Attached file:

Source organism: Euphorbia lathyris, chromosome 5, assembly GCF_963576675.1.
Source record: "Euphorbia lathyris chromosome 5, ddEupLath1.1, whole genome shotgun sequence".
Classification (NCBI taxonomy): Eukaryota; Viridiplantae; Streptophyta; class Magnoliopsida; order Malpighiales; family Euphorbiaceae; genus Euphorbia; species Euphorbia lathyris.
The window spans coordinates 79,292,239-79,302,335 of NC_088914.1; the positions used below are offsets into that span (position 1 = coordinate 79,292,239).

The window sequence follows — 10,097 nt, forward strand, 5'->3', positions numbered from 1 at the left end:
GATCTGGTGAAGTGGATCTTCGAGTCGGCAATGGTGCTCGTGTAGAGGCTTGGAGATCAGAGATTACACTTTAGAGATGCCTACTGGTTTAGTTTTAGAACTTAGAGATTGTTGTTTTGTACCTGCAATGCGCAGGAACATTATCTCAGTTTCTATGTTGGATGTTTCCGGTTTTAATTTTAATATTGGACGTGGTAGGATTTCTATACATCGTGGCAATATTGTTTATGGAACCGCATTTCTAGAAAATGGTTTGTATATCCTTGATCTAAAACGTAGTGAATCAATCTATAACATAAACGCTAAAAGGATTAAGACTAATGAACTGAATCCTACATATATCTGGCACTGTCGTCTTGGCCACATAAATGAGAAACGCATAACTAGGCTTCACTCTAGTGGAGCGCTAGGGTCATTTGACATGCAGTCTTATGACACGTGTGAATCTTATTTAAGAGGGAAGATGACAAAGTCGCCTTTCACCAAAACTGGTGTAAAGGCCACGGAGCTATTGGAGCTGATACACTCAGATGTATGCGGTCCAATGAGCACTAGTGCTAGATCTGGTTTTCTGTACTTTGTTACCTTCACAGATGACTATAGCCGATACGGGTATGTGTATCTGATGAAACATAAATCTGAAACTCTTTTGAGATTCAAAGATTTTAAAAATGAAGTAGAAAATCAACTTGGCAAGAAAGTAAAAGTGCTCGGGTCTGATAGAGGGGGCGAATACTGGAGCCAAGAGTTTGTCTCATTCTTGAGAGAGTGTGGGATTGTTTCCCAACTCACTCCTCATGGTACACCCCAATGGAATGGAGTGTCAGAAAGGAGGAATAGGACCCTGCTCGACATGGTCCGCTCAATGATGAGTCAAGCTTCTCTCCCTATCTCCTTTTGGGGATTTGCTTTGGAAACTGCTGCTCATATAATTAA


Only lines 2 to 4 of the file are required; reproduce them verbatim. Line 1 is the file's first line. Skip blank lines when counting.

Source record: "Euphorbia lathyris chromosome 5, ddEupLath1.1, whole genome shotgun sequence".
Classification (NCBI taxonomy): Eukaryota; Viridiplantae; Streptophyta; class Magnoliopsida; order Malpighiales; family Euphorbiaceae; genus Euphorbia; species Euphorbia lathyris.
The window spans coordinates 79,292,239-79,302,335 of NC_088914.1; the positions used below are offsets into that span (position 1 = coordinate 79,292,239).